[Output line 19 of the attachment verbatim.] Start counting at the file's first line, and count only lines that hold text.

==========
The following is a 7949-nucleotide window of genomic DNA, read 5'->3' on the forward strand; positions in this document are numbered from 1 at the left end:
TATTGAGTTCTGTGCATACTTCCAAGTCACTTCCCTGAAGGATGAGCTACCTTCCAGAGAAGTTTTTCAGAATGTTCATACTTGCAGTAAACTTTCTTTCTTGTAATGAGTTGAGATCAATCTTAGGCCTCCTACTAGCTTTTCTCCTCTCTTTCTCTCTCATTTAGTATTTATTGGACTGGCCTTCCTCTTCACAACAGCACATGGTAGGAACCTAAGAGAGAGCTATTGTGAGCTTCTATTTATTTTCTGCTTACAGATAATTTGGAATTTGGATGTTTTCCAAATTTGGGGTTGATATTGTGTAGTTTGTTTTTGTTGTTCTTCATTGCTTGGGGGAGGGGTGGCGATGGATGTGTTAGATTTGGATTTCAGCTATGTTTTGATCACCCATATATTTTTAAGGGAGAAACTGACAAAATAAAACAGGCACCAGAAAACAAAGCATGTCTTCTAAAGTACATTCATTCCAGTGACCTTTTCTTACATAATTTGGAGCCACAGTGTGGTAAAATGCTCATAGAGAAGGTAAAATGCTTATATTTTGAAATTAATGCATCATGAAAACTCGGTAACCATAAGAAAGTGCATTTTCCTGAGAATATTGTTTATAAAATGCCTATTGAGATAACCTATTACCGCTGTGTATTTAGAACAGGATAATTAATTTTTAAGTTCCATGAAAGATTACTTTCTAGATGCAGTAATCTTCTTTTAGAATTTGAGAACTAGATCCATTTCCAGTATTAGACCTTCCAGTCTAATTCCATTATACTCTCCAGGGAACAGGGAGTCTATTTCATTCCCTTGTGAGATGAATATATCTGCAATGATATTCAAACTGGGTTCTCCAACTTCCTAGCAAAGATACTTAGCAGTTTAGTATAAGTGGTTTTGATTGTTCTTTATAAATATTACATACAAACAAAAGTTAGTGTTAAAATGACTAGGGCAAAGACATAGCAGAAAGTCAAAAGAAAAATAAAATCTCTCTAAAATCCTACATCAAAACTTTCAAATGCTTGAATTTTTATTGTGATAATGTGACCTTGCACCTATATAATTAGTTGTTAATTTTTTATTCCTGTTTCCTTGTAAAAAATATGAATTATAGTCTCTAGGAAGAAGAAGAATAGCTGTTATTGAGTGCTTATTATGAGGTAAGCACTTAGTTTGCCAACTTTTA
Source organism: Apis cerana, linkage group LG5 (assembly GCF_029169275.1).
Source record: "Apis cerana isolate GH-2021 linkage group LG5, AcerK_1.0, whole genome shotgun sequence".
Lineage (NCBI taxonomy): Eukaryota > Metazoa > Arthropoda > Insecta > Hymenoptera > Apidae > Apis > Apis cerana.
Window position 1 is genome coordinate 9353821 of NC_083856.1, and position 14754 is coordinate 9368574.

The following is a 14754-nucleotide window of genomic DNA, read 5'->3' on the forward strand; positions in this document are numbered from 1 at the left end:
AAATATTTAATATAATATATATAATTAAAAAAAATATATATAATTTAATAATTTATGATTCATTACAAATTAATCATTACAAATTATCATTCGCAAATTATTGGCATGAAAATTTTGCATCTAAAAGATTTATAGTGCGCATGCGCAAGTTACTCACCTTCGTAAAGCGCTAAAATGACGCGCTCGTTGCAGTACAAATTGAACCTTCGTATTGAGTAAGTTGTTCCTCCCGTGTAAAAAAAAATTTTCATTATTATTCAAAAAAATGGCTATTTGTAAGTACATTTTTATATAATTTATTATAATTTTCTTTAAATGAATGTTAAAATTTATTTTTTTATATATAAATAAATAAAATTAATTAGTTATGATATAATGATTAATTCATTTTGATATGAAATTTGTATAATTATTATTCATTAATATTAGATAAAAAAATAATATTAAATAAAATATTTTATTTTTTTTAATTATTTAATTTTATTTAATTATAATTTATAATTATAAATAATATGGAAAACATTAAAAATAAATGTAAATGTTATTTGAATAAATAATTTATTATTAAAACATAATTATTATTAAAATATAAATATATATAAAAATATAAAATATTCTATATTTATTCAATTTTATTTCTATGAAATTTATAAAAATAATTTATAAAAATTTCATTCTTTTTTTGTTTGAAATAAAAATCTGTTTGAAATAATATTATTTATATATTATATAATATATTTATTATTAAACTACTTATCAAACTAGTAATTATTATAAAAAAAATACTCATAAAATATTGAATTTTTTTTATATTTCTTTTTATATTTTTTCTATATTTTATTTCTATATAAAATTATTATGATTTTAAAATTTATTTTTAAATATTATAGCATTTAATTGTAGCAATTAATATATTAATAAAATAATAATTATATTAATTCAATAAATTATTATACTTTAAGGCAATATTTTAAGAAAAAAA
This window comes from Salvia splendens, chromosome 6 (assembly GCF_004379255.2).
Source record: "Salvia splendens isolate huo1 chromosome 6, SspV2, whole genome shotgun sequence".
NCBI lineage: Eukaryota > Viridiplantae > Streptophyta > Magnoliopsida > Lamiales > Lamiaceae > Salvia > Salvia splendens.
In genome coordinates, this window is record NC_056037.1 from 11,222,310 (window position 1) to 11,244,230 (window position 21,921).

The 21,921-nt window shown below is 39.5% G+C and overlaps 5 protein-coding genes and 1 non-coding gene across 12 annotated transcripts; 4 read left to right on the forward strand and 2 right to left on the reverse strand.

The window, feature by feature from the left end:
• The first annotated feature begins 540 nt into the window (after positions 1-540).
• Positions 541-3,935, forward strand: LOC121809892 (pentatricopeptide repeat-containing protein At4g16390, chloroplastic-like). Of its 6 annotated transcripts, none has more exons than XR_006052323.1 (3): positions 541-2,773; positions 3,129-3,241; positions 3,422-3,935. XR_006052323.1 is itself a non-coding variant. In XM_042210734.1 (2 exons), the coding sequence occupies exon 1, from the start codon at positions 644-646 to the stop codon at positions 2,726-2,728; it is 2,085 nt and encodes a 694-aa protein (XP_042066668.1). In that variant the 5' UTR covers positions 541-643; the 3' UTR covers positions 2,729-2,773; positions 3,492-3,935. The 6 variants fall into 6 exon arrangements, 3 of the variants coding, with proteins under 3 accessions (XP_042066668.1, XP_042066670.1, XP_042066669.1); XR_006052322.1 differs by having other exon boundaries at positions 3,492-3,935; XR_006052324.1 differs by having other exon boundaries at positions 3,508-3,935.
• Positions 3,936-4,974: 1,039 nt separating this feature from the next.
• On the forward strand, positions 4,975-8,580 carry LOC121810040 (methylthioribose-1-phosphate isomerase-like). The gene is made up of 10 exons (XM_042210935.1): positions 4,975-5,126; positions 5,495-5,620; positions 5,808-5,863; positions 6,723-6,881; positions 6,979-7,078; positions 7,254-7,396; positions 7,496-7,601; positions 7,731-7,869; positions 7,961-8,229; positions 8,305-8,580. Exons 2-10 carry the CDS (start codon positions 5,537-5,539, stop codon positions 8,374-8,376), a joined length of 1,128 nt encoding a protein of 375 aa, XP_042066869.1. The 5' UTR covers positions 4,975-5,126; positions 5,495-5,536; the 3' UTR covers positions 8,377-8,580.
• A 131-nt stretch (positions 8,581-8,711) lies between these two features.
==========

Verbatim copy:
• A 131-nt stretch (positions 8,581-8,711) lies between these two features.